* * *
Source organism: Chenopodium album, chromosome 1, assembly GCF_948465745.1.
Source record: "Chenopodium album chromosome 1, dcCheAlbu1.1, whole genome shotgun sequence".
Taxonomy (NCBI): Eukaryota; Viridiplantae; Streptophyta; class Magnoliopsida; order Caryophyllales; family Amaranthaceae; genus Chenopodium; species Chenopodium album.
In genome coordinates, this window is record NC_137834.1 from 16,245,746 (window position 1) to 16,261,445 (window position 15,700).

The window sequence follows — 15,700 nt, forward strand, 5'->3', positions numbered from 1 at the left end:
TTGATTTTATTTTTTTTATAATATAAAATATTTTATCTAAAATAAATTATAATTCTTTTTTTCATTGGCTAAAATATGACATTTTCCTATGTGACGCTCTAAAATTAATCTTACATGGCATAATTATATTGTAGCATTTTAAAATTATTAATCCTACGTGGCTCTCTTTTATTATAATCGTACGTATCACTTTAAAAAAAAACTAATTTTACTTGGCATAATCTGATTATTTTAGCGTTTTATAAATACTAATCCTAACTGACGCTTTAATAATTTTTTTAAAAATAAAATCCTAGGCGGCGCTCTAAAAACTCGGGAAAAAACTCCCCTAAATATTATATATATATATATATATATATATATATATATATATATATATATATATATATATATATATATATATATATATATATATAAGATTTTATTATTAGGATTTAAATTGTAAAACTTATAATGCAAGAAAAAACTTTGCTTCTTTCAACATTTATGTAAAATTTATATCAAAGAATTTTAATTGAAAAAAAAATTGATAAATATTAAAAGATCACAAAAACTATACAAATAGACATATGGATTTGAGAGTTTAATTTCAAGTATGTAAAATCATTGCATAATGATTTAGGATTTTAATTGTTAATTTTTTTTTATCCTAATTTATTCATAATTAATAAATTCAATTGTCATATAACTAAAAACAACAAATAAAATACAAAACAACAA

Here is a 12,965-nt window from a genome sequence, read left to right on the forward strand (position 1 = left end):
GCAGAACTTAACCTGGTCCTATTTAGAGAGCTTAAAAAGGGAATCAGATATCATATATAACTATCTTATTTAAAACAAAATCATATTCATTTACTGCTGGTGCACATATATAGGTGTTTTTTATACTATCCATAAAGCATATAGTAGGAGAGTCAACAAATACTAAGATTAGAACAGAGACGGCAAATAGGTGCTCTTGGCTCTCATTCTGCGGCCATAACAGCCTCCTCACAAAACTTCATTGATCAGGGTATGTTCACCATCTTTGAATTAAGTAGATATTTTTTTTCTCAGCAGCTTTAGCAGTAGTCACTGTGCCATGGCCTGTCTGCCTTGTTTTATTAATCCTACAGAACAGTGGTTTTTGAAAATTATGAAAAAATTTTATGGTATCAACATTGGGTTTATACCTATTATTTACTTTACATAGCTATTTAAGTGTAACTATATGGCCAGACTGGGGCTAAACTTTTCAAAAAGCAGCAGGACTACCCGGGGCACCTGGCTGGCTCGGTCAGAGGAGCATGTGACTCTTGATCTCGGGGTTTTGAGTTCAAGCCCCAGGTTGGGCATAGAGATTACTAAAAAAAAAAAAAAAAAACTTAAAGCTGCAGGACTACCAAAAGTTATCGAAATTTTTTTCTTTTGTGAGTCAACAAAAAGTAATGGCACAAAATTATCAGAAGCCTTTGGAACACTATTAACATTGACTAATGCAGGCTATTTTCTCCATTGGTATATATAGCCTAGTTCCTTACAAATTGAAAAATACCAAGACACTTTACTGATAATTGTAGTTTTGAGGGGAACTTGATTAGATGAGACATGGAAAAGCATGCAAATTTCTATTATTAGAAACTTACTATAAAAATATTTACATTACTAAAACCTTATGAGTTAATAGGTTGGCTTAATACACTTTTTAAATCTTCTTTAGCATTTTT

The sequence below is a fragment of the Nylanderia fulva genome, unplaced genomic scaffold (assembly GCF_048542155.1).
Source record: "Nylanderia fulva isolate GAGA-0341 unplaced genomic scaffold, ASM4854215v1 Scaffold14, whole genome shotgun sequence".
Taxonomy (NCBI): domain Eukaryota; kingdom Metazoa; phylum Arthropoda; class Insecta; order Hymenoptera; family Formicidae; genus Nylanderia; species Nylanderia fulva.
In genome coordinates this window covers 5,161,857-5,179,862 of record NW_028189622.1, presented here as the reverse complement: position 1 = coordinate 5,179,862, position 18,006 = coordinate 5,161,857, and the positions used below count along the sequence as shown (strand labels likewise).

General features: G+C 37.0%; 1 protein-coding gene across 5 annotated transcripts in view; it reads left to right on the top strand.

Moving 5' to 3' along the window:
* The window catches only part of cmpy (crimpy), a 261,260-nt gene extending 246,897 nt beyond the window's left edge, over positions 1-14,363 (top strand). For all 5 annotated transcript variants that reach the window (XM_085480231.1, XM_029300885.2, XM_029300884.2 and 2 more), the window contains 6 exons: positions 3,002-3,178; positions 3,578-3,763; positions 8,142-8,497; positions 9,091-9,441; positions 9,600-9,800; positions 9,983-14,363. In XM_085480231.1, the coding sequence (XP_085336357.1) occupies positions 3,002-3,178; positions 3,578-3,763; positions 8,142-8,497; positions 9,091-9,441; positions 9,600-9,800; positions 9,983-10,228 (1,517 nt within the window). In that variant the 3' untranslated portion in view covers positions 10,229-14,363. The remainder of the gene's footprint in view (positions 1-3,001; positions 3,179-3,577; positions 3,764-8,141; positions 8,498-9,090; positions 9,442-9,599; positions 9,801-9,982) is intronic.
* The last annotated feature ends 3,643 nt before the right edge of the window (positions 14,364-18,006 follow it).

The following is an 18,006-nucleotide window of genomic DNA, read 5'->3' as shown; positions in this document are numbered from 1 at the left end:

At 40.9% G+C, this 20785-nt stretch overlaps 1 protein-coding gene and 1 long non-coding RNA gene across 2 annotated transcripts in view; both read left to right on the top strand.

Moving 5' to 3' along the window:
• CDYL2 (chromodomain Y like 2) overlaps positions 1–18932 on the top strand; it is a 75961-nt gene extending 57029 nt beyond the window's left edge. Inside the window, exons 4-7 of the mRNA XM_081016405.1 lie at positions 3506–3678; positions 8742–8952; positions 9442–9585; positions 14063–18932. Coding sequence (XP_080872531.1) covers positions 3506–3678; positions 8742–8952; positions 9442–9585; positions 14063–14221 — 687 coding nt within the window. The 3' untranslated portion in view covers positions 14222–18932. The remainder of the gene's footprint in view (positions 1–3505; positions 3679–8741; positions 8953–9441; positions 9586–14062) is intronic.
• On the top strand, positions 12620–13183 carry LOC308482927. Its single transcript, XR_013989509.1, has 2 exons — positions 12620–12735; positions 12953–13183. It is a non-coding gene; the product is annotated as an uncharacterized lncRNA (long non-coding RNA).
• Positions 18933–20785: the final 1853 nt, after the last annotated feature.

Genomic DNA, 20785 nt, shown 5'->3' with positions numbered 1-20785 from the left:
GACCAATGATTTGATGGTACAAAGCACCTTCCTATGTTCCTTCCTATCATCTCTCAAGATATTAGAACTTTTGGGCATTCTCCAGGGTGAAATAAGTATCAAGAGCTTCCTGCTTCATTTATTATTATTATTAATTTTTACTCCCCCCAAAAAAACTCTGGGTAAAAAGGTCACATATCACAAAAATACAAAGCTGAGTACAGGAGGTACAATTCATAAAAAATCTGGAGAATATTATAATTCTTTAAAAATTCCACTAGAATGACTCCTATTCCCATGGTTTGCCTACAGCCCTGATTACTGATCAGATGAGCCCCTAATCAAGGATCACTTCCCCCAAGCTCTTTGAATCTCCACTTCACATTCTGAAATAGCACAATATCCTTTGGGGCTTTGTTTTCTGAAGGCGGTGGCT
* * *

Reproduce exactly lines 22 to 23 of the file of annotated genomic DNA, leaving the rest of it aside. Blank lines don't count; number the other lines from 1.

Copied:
• Positions 18933–20785: the final 1853 nt, after the last annotated feature.

Genomic DNA, 20785 nt, shown 5'->3' with positions numbered 1-20785 from the left: